The final is The Locked Room, a reference to those mysteries where the victim is found dead in a room locked from the inside. In this context, it refers to the relationship of the reader and the text. Who is locked in, the reader to the text, the text to the reader? The plot follows the moral dilemma of a reasonably successful writer who becomes the literary executor of the as yet unpublished work of an old school friend, Fanshawe, an exceptional author, someone who has long vanished and is presumed dead. The writer identifies so strongly with his former friend, he marries his former wife and adopts his child as his own - he even allows the rumour that he is the author of Fanshawe's work to float unchallenged.
Fanshawe re-emerges - he is not dead - and asserts that he had long planned for his friend to follow the route he has taken. In this work, Auster rides his usual hobbyhorse of identity but spurs it with his other interest, one that examines the issue of coincidence. How are we to read coincidence? In the novel, coincidence is a useful device to move the story on; in life we apportion it a worth beyond its value - or do we? Is it another straw we grasp at to make sense of the senseless? Dependent on our view is how we deploy it in our writing.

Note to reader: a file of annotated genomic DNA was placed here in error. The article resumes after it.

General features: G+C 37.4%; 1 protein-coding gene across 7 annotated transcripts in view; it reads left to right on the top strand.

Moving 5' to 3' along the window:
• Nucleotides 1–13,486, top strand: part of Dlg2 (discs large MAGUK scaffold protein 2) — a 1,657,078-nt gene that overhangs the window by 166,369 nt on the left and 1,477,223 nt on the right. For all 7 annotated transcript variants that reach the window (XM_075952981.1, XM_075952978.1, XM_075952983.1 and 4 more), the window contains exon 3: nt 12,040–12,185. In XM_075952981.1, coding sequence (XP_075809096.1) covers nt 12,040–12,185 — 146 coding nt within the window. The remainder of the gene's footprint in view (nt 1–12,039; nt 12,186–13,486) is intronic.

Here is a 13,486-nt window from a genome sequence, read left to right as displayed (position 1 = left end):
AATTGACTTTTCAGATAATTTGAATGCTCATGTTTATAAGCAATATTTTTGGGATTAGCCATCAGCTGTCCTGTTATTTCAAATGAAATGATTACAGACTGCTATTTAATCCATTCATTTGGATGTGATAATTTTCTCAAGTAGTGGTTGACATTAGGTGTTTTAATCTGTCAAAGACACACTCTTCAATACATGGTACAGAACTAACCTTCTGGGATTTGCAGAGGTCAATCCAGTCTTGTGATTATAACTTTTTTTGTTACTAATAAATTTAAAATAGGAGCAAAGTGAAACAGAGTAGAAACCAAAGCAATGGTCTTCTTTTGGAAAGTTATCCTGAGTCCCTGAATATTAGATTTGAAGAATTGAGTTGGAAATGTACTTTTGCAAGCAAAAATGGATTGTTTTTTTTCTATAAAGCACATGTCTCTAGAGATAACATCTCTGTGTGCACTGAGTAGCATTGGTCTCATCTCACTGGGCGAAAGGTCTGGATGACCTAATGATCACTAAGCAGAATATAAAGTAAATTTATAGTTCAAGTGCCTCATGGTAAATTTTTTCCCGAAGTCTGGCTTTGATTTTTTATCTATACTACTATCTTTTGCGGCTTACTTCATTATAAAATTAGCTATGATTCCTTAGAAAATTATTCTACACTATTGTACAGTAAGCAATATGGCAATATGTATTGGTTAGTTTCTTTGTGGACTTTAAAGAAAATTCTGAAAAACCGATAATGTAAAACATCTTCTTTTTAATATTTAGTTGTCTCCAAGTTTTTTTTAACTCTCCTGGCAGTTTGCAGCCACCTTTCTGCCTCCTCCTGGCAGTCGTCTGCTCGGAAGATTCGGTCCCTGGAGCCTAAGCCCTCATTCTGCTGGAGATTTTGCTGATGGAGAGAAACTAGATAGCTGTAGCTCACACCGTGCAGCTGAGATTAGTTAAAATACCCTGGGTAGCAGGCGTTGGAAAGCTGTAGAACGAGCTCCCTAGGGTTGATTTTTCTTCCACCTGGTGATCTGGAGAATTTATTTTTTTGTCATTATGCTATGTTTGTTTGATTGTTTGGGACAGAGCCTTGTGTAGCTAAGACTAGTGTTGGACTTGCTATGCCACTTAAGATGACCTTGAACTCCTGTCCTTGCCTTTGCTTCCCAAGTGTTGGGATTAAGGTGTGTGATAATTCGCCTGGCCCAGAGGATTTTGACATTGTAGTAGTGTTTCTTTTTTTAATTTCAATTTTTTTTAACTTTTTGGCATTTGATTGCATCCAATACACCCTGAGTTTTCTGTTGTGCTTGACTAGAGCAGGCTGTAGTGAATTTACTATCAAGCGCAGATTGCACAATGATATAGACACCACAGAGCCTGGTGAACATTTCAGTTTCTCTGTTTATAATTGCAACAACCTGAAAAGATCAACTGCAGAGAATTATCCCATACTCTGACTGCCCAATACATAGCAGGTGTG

Auster, to my mind, like Coetzee, and Hemingway or Camus of an earlier era, is a bare-bones writer. He explores the issues in the best fictive manner; one that is stripped of hyperbole; of over-manipulation of emotion through misuse of adjective, adverb, metaphor or simile; he treats the reader as an intelligent subject of an on-going debate through the medium of an engaging story.